Spain ranks second in the world in canned tuna production! For more information on export to China, please call SINOLOBEN, service Email: email@example.com
According to a study by the Spanish Institute of Oceanography (IEO-CSIC) and the Spanish University of the Balearic Islands (UIB), Spain, with 640 canning companies, is the main canned tuna producer in Europe, with an annual production of 374,000 tons, accounting for 64% of the total production in the European region and ranking second globally after Thailand. .
According to this study on the economic, social and environmental impacts of the canned tuna industry, the canned tuna industry is globalized and the information consumers receive about the species, its conservation and fishing areas is scarce and unregulated.
Food systems are becoming regionalized and internationalized, and canned tuna is no exception, said Patricia Reglero, a researcher at the International Ocean Bureau's Balearic Islands Oceanography Center. Consumers are unaware of the long journey tuna takes before it becomes canned, making it difficult for them to make informed and responsible decisions.
Tuna catches have increased from less than 200,000 tons in 1950 to 5.3 million tons in 2019, with skipjack tuna being the most dominant tuna category caught and mostly used for canned products.
According to this study, when one eats canned tuna one may eat different species of tuna: skipjack tuna (Katsuwonus pelamis), yellowfin tuna (Thunnus albacares) or bigeye tuna (Thunnus obesus), which are the most heavily harvested marine species, especially striped belly tuna ( striped belly tuna).
Tuna supports a large global industry dedicated to extraction, distribution, processing and consumption, with Spain being the main producer in Europe and the second largest in the world.
The study notes that unlike the labeling of fresh tuna, canned tuna has more lenient regulations, with European governments requiring label content to provide nutritional information and shelf life, but not to detail information such as species, region and method of capture.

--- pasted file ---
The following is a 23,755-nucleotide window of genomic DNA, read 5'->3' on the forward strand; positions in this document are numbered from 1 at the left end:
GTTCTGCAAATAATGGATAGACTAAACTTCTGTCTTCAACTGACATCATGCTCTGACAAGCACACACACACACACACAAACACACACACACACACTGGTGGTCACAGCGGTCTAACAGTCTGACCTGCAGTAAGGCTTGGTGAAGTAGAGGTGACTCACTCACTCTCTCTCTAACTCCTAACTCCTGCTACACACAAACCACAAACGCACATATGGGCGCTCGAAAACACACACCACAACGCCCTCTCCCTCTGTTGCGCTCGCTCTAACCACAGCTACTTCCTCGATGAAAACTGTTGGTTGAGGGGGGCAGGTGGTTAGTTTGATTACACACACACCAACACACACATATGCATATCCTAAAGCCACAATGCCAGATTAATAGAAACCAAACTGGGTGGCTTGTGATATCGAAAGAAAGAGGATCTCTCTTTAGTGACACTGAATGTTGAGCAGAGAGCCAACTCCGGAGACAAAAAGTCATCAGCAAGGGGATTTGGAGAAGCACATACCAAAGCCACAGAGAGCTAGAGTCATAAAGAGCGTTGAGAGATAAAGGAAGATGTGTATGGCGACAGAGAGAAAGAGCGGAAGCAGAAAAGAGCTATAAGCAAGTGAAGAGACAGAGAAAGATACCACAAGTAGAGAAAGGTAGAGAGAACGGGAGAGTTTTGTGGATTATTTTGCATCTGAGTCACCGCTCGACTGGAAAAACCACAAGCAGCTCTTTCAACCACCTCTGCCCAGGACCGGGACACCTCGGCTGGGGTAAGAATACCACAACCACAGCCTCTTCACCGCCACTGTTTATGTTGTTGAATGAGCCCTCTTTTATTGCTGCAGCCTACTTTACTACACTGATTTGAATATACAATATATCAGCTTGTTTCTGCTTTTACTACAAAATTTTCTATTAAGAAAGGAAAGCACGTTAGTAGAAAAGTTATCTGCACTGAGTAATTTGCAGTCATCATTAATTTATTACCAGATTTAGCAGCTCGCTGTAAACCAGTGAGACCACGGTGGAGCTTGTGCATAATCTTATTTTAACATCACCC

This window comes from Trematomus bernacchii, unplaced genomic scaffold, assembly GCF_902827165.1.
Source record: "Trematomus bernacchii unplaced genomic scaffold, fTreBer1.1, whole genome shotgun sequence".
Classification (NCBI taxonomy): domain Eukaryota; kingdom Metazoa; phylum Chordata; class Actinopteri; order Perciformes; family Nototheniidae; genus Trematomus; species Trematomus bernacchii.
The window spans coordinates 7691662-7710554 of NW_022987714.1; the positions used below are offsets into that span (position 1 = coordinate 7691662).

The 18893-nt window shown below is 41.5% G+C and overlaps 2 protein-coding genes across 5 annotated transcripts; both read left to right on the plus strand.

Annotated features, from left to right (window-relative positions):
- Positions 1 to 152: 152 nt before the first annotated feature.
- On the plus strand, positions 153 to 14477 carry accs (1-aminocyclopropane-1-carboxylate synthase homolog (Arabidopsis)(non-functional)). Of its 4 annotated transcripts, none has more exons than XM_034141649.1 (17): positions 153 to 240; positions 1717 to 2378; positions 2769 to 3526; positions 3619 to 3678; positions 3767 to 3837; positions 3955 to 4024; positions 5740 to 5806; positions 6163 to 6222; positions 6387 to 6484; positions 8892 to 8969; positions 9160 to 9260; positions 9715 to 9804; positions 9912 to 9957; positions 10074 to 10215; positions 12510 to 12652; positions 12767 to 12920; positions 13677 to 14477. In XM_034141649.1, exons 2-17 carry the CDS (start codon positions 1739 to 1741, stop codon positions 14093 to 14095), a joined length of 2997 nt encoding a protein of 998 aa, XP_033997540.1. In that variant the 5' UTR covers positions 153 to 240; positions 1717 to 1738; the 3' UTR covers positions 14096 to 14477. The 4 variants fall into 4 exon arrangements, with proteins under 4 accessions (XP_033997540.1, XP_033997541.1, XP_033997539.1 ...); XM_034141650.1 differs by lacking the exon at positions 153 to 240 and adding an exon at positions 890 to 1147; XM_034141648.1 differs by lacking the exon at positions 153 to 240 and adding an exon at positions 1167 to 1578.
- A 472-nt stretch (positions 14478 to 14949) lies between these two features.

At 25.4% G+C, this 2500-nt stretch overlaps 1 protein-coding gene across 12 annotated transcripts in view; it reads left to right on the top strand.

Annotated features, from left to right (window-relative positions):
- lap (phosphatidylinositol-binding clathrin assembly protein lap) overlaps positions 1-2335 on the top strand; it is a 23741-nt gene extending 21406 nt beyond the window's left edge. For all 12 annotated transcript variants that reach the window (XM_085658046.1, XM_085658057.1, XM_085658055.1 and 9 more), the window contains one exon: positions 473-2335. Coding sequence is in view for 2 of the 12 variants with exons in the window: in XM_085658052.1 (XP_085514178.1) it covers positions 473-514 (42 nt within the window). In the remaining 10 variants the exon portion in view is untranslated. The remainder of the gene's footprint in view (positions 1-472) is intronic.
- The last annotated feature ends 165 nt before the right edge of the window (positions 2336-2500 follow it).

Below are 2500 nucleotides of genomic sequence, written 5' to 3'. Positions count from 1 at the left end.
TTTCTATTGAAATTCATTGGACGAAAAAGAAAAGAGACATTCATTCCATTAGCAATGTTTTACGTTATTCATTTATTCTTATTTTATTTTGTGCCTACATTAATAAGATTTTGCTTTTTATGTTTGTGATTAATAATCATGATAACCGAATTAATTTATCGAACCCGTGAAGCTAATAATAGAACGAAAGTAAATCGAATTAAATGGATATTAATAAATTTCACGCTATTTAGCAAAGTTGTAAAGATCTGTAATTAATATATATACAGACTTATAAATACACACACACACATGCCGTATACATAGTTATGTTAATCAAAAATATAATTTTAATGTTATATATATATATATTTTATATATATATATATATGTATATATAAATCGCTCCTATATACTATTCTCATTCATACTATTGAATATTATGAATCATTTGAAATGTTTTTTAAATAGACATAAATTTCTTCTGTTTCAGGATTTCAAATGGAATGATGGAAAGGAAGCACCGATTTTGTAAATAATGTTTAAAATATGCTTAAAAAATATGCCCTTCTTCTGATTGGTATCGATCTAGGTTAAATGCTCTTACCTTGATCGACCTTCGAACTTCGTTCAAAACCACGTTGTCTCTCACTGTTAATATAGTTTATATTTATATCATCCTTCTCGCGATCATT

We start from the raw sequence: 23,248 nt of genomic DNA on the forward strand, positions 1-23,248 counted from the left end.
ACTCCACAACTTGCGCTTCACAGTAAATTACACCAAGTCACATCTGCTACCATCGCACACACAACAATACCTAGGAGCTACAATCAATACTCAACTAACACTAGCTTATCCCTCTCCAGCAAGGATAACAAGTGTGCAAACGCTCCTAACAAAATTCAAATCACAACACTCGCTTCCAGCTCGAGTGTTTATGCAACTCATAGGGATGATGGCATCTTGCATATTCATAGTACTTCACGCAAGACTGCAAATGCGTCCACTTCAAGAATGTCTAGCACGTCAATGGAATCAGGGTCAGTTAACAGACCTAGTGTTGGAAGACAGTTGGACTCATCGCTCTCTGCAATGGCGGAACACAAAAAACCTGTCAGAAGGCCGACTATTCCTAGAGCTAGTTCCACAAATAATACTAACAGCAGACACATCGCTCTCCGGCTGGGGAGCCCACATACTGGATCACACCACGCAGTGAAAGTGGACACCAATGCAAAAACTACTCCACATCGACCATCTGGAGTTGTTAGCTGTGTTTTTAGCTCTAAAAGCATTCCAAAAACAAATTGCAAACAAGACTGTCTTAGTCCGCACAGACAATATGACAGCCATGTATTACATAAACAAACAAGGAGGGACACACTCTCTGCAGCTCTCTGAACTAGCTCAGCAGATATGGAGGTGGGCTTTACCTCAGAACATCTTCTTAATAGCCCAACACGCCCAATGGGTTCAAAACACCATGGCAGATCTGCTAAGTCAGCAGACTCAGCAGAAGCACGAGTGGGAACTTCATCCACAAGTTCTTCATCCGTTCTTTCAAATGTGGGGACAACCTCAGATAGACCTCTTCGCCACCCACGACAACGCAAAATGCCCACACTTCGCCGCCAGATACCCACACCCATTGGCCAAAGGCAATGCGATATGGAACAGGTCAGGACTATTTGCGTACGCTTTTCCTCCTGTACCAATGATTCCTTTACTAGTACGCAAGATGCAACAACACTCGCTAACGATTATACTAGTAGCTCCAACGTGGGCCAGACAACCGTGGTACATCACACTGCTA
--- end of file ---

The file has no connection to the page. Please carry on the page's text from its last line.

The study highlights that some canning companies and distributors provide information beyond these requirements.
There are 678 registered large tuna purse seine vessels worldwide, 28 of which are Spanish-flagged.
Spanish fishing vessels operate mainly in the Atlantic and Indian Oceans, with the main landing ports being Seychelles in the Indian Ocean, Côte d'Ivoire, Senegal and Cape Verde in the Atlantic, and Ecuador in the Pacific, with the addition of other ports such as Madagascar and Samoa in recent years.
Regarding the conservation status of tuna species, the report notes that tropical tuna is in good condition, except for bigeye and yellowfin tuna, but has exceeded the maximum sustainable exploitation level in some areas. The scientists noted that while tuna fishing is managed and its conservation monitored, the information is "totally inadequate.
They call on consumers to have the data that will truly allow them to make responsible decisions about the origin, fishing methods and conservation status of the species they consume.
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